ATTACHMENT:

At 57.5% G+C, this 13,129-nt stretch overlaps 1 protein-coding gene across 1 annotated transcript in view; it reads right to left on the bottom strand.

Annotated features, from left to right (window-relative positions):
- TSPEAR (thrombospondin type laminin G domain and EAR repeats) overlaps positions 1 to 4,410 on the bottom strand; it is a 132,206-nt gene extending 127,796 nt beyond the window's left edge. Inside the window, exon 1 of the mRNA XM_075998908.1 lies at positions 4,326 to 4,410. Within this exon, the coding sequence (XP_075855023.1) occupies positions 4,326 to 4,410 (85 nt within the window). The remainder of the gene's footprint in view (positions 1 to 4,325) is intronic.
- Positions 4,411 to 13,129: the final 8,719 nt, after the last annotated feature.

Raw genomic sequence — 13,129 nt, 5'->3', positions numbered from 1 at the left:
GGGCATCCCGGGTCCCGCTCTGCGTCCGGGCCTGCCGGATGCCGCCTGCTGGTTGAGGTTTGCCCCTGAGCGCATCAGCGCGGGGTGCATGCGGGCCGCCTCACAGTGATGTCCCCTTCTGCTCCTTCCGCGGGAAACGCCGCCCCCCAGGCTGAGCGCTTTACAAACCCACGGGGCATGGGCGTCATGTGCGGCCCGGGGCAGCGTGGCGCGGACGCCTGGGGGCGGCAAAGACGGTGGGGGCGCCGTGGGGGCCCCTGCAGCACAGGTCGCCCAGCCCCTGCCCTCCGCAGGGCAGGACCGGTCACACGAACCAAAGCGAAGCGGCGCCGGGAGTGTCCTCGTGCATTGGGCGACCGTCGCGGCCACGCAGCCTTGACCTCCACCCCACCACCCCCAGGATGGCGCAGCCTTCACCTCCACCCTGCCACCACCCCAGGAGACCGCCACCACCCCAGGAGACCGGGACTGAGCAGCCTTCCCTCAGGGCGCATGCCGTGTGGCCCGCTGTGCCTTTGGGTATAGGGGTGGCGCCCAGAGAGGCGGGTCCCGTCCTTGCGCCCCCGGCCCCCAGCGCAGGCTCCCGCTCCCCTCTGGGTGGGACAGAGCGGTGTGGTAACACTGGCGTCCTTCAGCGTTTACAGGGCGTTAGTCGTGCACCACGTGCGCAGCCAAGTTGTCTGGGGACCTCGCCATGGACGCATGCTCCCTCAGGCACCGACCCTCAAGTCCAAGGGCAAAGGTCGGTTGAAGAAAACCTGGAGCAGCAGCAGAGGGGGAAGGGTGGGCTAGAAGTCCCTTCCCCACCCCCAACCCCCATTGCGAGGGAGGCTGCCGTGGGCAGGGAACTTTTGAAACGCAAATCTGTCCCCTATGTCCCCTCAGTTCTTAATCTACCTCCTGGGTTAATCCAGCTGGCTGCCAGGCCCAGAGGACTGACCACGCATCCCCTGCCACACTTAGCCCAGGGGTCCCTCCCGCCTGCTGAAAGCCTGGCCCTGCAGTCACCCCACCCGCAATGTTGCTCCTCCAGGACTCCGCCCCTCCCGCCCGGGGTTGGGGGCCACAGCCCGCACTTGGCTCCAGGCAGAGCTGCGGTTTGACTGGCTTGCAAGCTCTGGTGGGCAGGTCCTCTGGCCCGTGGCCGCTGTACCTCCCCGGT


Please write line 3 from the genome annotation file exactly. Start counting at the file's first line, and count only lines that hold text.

- TSPEAR (thrombospondin type laminin G domain and EAR repeats) overlaps positions 1 to 4,410 on the bottom strand; it is a 132,206-nt gene extending 127,796 nt beyond the window's left edge. Inside the window, exon 1 of the mRNA XM_075998908.1 lies at positions 4,326 to 4,410. Within this exon, the coding sequence (XP_075855023.1) occupies positions 4,326 to 4,410 (85 nt within the window). The remainder of the gene's footprint in view (positions 1 to 4,325) is intronic.